The tea is sweet in the Magnolia State, and so is the income tax environment for retirees. Mississippi not only exempts Social Security benefits from state income tax, it also excludes withdrawals from IRAs and 401(k) plans, income from public and private pensions, and other types of qualified retirement income. The state is also exempting more income from tax each year. Starting in 2019, the first $1,000 of taxable income is exempt from the 3% rate. By 2022, the first $5,000 of taxable income will be exempt.
Mississippi’s state sales tax rate of 7% is the second-highest in the U.S. (only California, at 7.25%, is higher), and Mississippi is one of a minority of states that charges sales tax on groceries. But residential utilities, motor fuel and newspapers are all exempt, and localities add very little, if anything, on top of the state’s rate.
Vehicle sales are taxed at 5%, two percentage points below the general sales tax rate. Mississippi also charges an annual personal property tax based on vehicles’ age and value. The median property tax on the median home value of $105,700 is $841, well below average for the U.S.
Average state and local sales tax: 6.40%
The Mount Rushmore State offers a friendly tax environment for retirees. There is no state income tax, so Social Security benefits and other forms of retirement income get a free ride.
Sales taxes are relatively low, with an average combined state and local sales tax rate of 6.40%. However, very little is exempt from this levy: Groceries, nonprescription drugs and many services are taxed. You can expect to start paying sales taxes on more of your online purchases, too. South Dakota brought the case that led the Supreme Court to overturn previous court rulings that made it difficult for states to collect sales taxes for online purchases. South Dakota started collecting sales taxes from many out-of-state online retailers on November 1.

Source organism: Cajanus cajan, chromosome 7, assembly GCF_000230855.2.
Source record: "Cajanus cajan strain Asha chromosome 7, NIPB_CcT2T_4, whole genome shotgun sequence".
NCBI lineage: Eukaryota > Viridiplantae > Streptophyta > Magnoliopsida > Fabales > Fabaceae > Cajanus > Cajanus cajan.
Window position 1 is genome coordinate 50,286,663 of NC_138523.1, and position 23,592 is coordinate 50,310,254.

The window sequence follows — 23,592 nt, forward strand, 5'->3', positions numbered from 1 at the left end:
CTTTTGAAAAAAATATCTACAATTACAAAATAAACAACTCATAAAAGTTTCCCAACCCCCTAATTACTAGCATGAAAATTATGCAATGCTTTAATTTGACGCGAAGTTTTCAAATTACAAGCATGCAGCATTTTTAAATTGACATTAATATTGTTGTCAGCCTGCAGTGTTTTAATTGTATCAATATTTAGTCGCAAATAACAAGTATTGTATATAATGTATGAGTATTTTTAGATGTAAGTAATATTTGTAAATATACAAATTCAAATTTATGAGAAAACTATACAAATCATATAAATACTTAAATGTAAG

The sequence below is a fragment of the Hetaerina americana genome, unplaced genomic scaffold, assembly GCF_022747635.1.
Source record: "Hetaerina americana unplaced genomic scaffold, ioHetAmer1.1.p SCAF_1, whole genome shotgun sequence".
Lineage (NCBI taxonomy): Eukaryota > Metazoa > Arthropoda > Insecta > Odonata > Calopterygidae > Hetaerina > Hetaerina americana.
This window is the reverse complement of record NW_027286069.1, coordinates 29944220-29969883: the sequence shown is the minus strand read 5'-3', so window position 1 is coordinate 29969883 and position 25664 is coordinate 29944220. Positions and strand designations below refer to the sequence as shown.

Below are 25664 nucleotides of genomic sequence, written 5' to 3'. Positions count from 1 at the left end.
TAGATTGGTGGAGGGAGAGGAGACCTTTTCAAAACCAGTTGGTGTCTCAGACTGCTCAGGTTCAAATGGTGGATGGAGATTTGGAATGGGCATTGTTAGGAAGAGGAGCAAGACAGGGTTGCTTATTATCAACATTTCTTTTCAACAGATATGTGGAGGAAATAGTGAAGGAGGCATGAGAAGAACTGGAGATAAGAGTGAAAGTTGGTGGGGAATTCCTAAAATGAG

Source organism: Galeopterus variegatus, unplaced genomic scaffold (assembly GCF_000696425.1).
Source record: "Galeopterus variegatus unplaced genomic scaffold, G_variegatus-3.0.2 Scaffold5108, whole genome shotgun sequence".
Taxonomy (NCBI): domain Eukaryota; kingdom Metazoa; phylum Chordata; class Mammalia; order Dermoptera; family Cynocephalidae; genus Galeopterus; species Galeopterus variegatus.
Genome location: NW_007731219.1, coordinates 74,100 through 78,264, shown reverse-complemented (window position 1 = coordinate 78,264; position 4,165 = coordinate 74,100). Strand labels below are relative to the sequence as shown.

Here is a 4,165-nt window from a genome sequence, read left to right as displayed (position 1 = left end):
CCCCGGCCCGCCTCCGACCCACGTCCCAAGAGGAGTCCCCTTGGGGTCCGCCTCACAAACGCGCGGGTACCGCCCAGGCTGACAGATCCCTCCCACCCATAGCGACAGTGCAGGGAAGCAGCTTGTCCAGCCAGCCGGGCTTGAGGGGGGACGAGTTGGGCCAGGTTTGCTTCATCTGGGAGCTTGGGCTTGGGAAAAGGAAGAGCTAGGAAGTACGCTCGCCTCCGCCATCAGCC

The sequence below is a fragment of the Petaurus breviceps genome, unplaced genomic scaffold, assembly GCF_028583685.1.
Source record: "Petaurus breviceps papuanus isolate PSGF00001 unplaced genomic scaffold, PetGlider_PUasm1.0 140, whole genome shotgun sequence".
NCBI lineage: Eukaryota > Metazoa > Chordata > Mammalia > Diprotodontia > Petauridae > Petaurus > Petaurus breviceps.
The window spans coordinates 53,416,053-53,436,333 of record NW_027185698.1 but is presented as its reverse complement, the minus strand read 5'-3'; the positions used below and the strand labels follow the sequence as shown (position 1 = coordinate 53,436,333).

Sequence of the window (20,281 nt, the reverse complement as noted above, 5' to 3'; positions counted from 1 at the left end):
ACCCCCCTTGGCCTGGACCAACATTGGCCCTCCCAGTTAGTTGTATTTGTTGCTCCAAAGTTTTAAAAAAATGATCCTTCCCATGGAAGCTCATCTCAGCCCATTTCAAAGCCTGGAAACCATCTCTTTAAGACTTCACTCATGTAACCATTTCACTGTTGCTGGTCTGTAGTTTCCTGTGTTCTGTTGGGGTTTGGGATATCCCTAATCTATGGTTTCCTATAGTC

The median property tax on the median home value of $146,700 is $1,943, the 16th-highest rate in the U.S.
Average state and local sales tax: 5.39%
The Equality State is tax-friendly to all residents, especially retirees. There is no income tax, and sales taxes are low. Thanks to abundant revenues that the state collects from oil and mineral rights, Wyoming residents shoulder one of the lowest tax burdens in the U.S., according to the Tax Foundation.
You won’t pay high property taxes to own a home on the range, either. The median property tax on the state’s median home value of $199,900 is $1,223, the ninth-lowest in the U.S. Even better for seniors, those who meet income requirements are eligible for a refund of up to $900 ($800 for single filers) of property taxes, utilities and sales/use taxes.
Average state and local sales tax: 1.43%
Alaska is a true tax haven for retirees (or anyone else who doesn’t mind discovering a moose on their front porch). Alaskans pay no state income tax, so Social Security benefits, retirement plan withdrawals, and gains from your investments won’t be nicked by state taxes. Alaska has no state sales tax, either, and Anchorage and Fairbanks, two of the state’s largest cities, impose no local sales tax.
In addition, the state sends all permanent residents (who have lived there for at least one year) an annual dividend check from the state’s oil wealth savings account. However, declining oil revenues have reduced this windfall: This year, each legal resident received $1,600, down from a peak of $2,072 in 2015.
The median property tax on the median home value of $257,100 is $3,048. That’s in the costlier half of U.S. property tax rates overall but not confiscatory. Homeowners 65 and older (or surviving spouses 60 and older) are exempt from municipal taxes on the first $150,000 of assessed value of their property.
To create our rankings, we evaluated data and state tax-policy details from a wide range of sources. These include:
We looked at each state’s tax agency, plus this helpful document from the Tax Foundation. Rates and brackets are for the 2018 tax year unless otherwise noted.
Median income tax paid and median home values come from the U.S. Census American Community Survey and are 2016 data.
We also cite the Tax Foundation’s figure for average sales tax, which is a population-weighted average of local sales taxes. In states that let municipalities add sales taxes, this gives an estimate of what most people in a given state actually pay, as those rates can vary widely.
Each state’s tax agency.